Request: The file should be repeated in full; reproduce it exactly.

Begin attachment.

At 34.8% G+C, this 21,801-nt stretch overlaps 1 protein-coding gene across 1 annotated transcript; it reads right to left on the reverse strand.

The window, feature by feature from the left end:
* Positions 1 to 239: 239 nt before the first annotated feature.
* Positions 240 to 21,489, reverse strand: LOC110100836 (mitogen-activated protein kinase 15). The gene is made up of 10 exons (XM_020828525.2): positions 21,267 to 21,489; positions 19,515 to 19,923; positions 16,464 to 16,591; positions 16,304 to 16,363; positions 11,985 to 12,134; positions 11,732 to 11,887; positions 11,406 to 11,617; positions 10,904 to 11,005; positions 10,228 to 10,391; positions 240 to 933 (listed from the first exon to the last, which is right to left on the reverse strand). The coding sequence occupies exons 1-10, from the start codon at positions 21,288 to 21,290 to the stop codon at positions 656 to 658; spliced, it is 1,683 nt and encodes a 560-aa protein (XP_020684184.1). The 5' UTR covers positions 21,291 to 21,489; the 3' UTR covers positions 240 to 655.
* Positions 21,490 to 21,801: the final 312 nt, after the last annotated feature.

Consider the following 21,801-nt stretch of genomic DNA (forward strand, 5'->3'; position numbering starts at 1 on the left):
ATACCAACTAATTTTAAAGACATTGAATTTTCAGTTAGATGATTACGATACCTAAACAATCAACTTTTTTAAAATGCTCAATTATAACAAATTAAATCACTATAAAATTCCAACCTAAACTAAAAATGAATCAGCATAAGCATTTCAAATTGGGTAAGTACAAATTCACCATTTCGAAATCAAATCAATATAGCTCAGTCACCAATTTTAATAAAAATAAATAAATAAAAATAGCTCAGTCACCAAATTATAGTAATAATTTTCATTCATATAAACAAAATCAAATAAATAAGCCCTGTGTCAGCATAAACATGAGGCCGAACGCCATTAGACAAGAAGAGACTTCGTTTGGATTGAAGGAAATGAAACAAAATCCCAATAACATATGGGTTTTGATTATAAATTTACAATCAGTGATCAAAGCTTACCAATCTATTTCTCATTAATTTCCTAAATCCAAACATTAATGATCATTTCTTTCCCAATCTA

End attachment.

At 34.8% G+C, this 21,801-nt stretch overlaps 1 protein-coding gene across 1 annotated transcript; it reads right to left on the reverse strand.

The window, feature by feature from the left end:
* Positions 1 to 239: 239 nt before the first annotated feature.
* Positions 240 to 21,489, reverse strand: LOC110100836 (mitogen-activated protein kinase 15). The gene is made up of 10 exons (XM_020828525.2): positions 21,267 to 21,489; positions 19,515 to 19,923; positions 16,464 to 16,591; positions 16,304 to 16,363; positions 11,985 to 12,134; positions 11,732 to 11,887; positions 11,406 to 11,617; positions 10,904 to 11,005; positions 10,228 to 10,391; positions 240 to 933 (listed from the first exon to the last, which is right to left on the reverse strand). The coding sequence occupies exons 1-10, from the start codon at positions 21,288 to 21,290 to the stop codon at positions 656 to 658; spliced, it is 1,683 nt and encodes a 560-aa protein (XP_020684184.1). The 5' UTR covers positions 21,291 to 21,489; the 3' UTR covers positions 240 to 655.
* Positions 21,490 to 21,801: the final 312 nt, after the last annotated feature.

Consider the following 21,801-nt stretch of genomic DNA (forward strand, 5'->3'; position numbering starts at 1 on the left):
ATACCAACTAATTTTAAAGACATTGAATTTTCAGTTAGATGATTACGATACCTAAACAATCAACTTTTTTAAAATGCTCAATTATAACAAATTAAATCACTATAAAATTCCAACCTAAACTAAAAATGAATCAGCATAAGCATTTCAAATTGGGTAAGTACAAATTCACCATTTCGAAATCAAATCAATATAGCTCAGTCACCAATTTTAATAAAAATAAATAAATAAAAATAGCTCAGTCACCAAATTATAGTAATAATTTTCATTCATATAAACAAAATCAAATAAATAAGCCCTGTGTCAGCATAAACATGAGGCCGAACGCCATTAGACAAGAAGAGACTTCGTTTGGATTGAAGGAAATGAAACAAAATCCCAATAACATATGGGTTTTGATTATAAATTTACAATCAGTGATCAAAGCTTACCAATCTATTTCTCATTAATTTCCTAAATCCAAACATTAATGATCATTTCTTTCCCAATCTA